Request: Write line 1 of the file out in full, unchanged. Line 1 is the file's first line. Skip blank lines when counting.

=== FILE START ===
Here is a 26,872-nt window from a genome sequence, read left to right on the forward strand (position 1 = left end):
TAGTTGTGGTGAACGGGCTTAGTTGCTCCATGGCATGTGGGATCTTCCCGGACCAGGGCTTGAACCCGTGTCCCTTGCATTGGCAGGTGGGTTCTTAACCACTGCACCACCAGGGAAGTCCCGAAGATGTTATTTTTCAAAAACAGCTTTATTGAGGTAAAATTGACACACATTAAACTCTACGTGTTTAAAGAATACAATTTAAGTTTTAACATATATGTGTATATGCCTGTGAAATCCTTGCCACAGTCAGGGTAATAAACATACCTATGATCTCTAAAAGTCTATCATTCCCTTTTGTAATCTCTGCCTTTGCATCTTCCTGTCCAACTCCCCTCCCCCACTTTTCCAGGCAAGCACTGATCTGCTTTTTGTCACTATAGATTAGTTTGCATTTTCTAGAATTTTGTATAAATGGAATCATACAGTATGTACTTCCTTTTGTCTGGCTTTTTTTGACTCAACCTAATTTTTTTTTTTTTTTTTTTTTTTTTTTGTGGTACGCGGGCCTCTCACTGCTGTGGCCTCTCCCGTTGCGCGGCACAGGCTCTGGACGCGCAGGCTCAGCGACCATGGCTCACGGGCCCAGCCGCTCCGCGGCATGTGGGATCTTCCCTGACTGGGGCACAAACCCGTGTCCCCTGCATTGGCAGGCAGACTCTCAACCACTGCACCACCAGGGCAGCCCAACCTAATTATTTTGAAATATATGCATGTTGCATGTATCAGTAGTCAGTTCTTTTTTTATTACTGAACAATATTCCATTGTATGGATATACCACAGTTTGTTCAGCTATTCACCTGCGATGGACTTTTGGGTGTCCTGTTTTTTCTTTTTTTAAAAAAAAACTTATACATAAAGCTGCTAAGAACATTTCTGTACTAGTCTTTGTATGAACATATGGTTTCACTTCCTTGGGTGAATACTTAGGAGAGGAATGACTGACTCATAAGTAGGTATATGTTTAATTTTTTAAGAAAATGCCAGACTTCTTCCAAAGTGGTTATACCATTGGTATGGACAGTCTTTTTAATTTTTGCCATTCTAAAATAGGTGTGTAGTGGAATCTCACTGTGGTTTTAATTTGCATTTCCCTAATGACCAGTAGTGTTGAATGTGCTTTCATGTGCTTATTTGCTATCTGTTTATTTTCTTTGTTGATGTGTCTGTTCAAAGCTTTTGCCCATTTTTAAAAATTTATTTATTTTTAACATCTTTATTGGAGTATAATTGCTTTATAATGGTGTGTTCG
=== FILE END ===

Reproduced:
Here is a 26,872-nt window from a genome sequence, read left to right on the forward strand (position 1 = left end):